Say Tesla had designed the truck like a regular truck, that means body-on-frame and traditional truck shape. Body-on-frame would have wasted a lot of space and weight. To all that weight they would have add heavy batteries. Heavy truck with high air resistance would have meant very poor range.
What Tesla would have ended up with, would have been a Truck looking like any other truck but with worse performance in every area that matters to truck drivers: less storage space, less load to pull. In addition truck owners would have to deal with some big negatives such as much shorter range.
In addition low volume would have meant higher price than the competition. Why would anyone buy a less capable truck at much higher price from a relatively unknown car maker in the truck segment?
The would not. The style pundits simply have no clue what they are talking about because their shallow analysis only takes look into consideration. They are not looking at the big picture.
You cannot sell a truck that looks the same as every other truck but has worse performance and comes from an unestablished truck maker. Sure some truck competitors are trying to do just that. You got the Rivian and Bollinger trucks. However both of these trucks hit exactly the problem we have talked about.
Rivian takes half the payload of Cybertruck and tows about the same as a regular truck. Basically Rivian doesn’t beat a regular truck in anyway way except being far more expensive. Bollinger is in a narrow niche at a really high price point without any kind of big screens or self driving capabilities.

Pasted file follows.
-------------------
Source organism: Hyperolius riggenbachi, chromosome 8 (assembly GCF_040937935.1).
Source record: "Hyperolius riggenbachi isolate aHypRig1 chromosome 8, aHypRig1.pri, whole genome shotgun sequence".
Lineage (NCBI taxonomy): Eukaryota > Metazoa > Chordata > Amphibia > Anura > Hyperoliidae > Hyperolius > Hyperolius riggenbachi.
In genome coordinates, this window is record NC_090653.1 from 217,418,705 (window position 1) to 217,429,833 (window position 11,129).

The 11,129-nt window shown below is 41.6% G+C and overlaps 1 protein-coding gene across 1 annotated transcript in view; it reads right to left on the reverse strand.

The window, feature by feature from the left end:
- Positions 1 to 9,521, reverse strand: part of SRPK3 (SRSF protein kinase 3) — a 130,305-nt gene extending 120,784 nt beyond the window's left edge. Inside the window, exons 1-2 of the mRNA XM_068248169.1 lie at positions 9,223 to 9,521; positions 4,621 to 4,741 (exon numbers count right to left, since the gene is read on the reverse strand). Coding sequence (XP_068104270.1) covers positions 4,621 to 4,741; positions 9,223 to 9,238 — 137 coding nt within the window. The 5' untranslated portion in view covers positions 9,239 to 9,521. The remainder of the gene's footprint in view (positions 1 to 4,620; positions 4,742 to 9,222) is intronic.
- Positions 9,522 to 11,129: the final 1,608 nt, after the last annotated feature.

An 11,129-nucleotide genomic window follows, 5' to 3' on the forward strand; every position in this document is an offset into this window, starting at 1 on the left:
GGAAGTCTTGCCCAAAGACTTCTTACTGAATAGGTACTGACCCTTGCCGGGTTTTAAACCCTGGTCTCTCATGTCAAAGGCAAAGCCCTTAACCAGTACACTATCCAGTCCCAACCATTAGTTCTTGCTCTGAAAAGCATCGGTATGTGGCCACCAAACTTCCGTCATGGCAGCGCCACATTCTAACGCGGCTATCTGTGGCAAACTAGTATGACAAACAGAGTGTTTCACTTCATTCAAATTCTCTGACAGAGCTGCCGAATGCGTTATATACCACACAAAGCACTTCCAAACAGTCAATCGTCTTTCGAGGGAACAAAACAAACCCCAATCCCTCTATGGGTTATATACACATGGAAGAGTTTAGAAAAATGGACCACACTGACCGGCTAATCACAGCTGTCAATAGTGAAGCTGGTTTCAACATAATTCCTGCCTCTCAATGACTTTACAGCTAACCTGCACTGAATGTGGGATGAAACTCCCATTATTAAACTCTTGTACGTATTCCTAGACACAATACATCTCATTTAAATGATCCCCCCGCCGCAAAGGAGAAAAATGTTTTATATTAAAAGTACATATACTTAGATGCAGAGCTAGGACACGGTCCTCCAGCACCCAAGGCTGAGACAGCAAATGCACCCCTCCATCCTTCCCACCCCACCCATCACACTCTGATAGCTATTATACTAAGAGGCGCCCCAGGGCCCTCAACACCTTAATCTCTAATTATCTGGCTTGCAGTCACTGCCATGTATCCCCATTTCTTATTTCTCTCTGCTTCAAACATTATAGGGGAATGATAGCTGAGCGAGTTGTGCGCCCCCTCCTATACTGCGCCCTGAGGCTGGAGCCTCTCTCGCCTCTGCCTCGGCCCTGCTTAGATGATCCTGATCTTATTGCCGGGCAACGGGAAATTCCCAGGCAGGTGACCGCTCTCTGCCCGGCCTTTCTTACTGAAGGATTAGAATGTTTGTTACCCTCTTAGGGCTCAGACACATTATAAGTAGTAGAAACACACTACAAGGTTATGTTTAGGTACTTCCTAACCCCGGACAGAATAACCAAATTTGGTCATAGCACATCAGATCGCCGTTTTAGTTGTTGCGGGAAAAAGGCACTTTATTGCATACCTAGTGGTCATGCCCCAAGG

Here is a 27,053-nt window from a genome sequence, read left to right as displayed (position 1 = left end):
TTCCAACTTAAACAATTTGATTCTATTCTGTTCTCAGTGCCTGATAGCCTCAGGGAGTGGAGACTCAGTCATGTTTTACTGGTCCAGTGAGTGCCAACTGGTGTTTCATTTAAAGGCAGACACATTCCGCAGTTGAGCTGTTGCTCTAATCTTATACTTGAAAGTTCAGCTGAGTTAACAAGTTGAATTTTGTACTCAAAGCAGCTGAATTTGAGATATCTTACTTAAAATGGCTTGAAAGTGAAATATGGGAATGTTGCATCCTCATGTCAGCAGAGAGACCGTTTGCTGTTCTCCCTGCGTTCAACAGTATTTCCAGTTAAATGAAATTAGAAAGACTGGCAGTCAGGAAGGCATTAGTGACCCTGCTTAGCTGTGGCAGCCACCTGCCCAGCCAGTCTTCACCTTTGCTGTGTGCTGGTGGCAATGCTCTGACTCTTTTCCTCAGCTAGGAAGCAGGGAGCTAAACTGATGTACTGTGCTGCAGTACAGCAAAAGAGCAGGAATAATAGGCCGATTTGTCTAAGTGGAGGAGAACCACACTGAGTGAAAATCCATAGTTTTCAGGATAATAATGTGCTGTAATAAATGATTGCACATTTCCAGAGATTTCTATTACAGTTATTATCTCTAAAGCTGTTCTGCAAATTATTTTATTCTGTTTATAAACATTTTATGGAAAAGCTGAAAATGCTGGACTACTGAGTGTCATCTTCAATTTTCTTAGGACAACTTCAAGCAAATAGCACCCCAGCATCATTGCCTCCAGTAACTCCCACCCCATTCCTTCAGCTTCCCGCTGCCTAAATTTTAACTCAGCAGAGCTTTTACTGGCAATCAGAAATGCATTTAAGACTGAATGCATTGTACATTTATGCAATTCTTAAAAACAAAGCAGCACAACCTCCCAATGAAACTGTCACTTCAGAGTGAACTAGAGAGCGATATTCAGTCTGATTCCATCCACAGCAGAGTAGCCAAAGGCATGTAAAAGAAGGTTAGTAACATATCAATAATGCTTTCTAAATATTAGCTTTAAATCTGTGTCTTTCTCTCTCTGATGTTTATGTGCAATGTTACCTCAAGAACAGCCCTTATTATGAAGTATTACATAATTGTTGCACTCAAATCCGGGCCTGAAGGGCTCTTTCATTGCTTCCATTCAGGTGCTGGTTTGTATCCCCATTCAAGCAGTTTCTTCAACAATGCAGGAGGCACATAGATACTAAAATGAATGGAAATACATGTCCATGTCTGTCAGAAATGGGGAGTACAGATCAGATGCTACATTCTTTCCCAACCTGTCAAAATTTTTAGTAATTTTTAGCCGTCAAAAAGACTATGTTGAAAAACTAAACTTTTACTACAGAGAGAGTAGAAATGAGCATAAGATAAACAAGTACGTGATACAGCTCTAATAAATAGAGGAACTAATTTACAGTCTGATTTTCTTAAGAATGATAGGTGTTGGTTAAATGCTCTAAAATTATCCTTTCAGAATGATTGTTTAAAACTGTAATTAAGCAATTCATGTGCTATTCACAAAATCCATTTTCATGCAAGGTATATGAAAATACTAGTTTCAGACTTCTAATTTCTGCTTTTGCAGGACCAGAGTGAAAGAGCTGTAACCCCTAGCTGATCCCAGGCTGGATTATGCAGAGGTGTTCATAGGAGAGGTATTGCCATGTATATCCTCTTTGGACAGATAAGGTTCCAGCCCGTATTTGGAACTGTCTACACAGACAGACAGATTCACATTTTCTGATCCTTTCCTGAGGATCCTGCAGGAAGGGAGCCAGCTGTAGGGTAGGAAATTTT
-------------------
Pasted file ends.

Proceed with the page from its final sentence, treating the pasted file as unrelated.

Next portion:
What Strategy To Pick?
Style pundits have to ask themselves, what is the better strategy?
- Look like a regular truck but offer less capability at higher price?
- Look completely different but offer more capability at lower price?
Truck drivers may be conservative but there is no way a large fraction of them will pick option 1. Strategy 2 is a big gamble but it actually has a chance of success and mass market adoption.
If playing it safe is your preference then you should not be in the EV industry in the first place. It is a big risk. You huge disadvantages that you have to circumvent by either removing them or offering something else compelling enough to make people accept the downsides.
Elon Musk went into the EV industry expecting failure. Ponder that for a second. He assumed he would fail. So why did he do it? Because he thought trying something important is more important that succeeding at something that doesn’t matter.
Who thinks that kind of person is going to play it safe to eke out some niche in the market? No, Elon Musk wants full electrification of transport industry and that means winning the mass market. You cannot just sell to eco-conscious hippies willing to pay a premium for the same car as everyone else.
That is why Tesla from the get-go was all about finding ways of beating gasoline cars big time. As Elon Musk said about the new roadster, it is a smack down on the ICE car. He wants to change the narrative from EVs as small underperforming golf carts to be in the minds of all people superior vehicles in every way. He wants gasoline cars to look old, outdated and ready for retirement.
If Tesla picked the boring strategy they would be competing with other EV makers and that is not the point. The point is for the whole EV industry to outcompete ICE cars not each other.
People who don’t want the crazy looking Cybertruck will have an option. They can pay a premium and get the Rivian. Making a Rivian me-too product is pointless.